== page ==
Airbus to deploy 'game-changing' bomb-sniffing sensors at airports

It will use technology built from living biological cells.

Koniku/The Index Project

Airbus plans to test an “electronic nose” device that uses biological cells to mimic what bomb-sniffing dogs can do, reports the Financial Times. The company will deploy jellyfish-shaped sensors, developed by Silicon Valley startup Koniku, in several airport screening tunnels later in 2020.

The technology uses silicon processors bolstered by living cells. ”We have developed a technology that is able to detect smell — it’s breathing the air, and it’s essentially telling you what’s in the air,” Koniku founder Oshiorenoya Agabi told the FT. “What we do is we take biological cells, either Hek cells or astrocytes — brain cells — and we genetically modify them to have olfactory receptors.”

In light of the COVID-19 pandemic, the companies are also looking into ways to detect biological hazards like contagious viruses. Koniku has touted security as well as medical applications, with sniffers that can detect signs of cancer — in much the same way dogs can detect prostate cancer with extreme accuracy. “You wake up in the morning, you breathe on our device... and we are analyzing, in a longitudinal fashion, your state of health. That is one of our big visions,” Agabi said.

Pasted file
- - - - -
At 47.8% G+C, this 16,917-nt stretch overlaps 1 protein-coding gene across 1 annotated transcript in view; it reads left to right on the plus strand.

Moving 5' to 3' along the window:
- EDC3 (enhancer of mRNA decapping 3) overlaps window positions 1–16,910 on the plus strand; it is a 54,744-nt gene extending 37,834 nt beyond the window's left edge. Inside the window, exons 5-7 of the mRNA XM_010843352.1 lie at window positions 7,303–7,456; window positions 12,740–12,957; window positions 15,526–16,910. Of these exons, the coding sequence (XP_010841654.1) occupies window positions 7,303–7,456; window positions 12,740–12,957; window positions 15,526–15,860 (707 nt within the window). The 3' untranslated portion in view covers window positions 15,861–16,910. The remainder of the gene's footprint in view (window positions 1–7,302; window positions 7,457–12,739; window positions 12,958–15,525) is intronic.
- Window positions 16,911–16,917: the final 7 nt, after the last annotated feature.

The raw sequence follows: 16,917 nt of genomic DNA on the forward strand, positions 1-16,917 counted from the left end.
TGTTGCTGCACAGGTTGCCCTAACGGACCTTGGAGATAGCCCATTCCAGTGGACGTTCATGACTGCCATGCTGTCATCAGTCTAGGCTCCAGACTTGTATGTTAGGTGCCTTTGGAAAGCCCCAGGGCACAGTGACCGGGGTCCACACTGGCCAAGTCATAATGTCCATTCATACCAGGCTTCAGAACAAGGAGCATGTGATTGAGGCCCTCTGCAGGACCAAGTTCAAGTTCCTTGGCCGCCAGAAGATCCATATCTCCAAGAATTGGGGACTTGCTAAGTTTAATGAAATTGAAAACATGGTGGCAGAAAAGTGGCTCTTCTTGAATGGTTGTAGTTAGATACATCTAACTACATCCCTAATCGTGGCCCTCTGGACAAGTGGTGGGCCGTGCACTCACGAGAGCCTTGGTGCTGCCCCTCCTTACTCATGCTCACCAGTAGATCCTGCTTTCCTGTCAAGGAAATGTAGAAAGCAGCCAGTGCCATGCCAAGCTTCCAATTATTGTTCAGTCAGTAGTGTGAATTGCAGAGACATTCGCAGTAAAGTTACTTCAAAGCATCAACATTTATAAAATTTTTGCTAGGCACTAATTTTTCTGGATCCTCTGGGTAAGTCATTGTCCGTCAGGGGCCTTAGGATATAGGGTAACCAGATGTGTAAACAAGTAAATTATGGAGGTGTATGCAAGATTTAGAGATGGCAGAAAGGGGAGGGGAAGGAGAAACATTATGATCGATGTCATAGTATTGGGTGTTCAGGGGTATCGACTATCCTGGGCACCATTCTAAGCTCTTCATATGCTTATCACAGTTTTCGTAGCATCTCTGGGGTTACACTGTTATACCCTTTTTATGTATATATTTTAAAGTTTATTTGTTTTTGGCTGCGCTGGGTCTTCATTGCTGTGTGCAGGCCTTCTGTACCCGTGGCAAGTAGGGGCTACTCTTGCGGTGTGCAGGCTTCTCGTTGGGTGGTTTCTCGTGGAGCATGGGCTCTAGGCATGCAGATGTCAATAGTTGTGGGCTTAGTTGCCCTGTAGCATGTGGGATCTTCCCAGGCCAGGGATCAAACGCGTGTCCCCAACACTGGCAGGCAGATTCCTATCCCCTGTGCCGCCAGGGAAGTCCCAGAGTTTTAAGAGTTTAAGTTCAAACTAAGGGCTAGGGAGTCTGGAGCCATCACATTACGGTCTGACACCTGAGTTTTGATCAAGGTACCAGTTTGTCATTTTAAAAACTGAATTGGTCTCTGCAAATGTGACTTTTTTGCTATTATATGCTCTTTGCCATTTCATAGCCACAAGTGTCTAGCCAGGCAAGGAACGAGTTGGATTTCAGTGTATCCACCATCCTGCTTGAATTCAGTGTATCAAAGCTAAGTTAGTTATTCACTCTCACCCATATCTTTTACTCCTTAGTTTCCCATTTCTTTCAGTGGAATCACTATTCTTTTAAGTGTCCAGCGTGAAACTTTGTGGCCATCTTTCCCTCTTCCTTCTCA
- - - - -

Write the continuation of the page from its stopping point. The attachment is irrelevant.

Devices that can supposedly test travelers for traces of dangerous chemicals have met with very limited success, so it’s easy to be skeptical about any new tech. However, the fact that it’s being tested by Airbus is a good sign for Koniku, a relatively small company with just 20 employees. Airbus has been working with Koniku since 2017 and said they plan to create “a game-changing, end-to-end security solution.”